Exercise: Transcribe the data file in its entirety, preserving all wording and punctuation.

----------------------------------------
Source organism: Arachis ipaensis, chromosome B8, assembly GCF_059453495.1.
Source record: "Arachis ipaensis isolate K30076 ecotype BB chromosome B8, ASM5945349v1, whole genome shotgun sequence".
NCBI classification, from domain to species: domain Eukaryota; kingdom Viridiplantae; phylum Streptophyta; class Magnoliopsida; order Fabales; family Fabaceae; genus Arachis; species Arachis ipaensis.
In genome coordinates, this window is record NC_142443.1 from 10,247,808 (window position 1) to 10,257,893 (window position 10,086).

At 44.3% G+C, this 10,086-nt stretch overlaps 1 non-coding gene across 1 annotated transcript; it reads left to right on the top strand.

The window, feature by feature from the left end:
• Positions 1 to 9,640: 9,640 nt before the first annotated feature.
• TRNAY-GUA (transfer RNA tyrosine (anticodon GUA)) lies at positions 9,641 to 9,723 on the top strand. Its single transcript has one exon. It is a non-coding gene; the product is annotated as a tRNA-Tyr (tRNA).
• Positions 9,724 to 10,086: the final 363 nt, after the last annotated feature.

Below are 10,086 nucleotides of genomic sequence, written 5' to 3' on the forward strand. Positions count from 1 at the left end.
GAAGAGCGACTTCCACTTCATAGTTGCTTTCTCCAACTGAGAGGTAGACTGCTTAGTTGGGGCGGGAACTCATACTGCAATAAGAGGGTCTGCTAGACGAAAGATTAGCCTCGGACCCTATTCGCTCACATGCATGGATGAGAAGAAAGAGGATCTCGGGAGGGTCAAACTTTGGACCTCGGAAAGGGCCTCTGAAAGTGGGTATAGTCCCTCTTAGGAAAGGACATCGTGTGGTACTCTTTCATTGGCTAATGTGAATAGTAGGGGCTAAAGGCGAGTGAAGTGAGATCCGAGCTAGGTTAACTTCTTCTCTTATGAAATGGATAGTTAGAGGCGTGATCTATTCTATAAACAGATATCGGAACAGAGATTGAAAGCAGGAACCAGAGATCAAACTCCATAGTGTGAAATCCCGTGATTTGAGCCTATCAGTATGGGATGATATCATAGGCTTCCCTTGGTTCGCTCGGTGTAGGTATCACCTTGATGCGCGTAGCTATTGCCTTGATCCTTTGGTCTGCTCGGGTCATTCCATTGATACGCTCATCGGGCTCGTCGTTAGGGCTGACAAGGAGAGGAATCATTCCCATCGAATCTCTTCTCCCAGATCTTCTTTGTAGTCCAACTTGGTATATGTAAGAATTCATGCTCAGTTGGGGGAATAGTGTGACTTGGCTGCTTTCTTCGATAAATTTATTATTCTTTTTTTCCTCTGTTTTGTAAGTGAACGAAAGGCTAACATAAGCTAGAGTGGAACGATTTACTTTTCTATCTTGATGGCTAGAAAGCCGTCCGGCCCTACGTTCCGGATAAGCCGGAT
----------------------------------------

Source organism: Arachis ipaensis, chromosome B8, assembly GCF_059453495.1.
Source record: "Arachis ipaensis isolate K30076 ecotype BB chromosome B8, ASM5945349v1, whole genome shotgun sequence".
NCBI classification, from domain to species: domain Eukaryota; kingdom Viridiplantae; phylum Streptophyta; class Magnoliopsida; order Fabales; family Fabaceae; genus Arachis; species Arachis ipaensis.
In genome coordinates, this window is record NC_142443.1 from 10,247,808 (window position 1) to 10,257,893 (window position 10,086).

At 44.3% G+C, this 10,086-nt stretch overlaps 1 non-coding gene across 1 annotated transcript; it reads left to right on the top strand.

The window, feature by feature from the left end:
• Positions 1 to 9,640: 9,640 nt before the first annotated feature.
• TRNAY-GUA (transfer RNA tyrosine (anticodon GUA)) lies at positions 9,641 to 9,723 on the top strand. Its single transcript has one exon. It is a non-coding gene; the product is annotated as a tRNA-Tyr (tRNA).
• Positions 9,724 to 10,086: the final 363 nt, after the last annotated feature.

Below are 10,086 nucleotides of genomic sequence, written 5' to 3' on the forward strand. Positions count from 1 at the left end.
GAAGAGCGACTTCCACTTCATAGTTGCTTTCTCCAACTGAGAGGTAGACTGCTTAGTTGGGGCGGGAACTCATACTGCAATAAGAGGGTCTGCTAGACGAAAGATTAGCCTCGGACCCTATTCGCTCACATGCATGGATGAGAAGAAAGAGGATCTCGGGAGGGTCAAACTTTGGACCTCGGAAAGGGCCTCTGAAAGTGGGTATAGTCCCTCTTAGGAAAGGACATCGTGTGGTACTCTTTCATTGGCTAATGTGAATAGTAGGGGCTAAAGGCGAGTGAAGTGAGATCCGAGCTAGGTTAACTTCTTCTCTTATGAAATGGATAGTTAGAGGCGTGATCTATTCTATAAACAGATATCGGAACAGAGATTGAAAGCAGGAACCAGAGATCAAACTCCATAGTGTGAAATCCCGTGATTTGAGCCTATCAGTATGGGATGATATCATAGGCTTCCCTTGGTTCGCTCGGTGTAGGTATCACCTTGATGCGCGTAGCTATTGCCTTGATCCTTTGGTCTGCTCGGGTCATTCCATTGATACGCTCATCGGGCTCGTCGTTAGGGCTGACAAGGAGAGGAATCATTCCCATCGAATCTCTTCTCCCAGATCTTCTTTGTAGTCCAACTTGGTATATGTAAGAATTCATGCTCAGTTGGGGGAATAGTGTGACTTGGCTGCTTTCTTCGATAAATTTATTATTCTTTTTTTCCTCTGTTTTGTAAGTGAACGAAAGGCTAACATAAGCTAGAGTGGAACGATTTACTTTTCTATCTTGATGGCTAGAAAGCCGTCCGGCCCTACGTTCCGGATAAGCCGGAT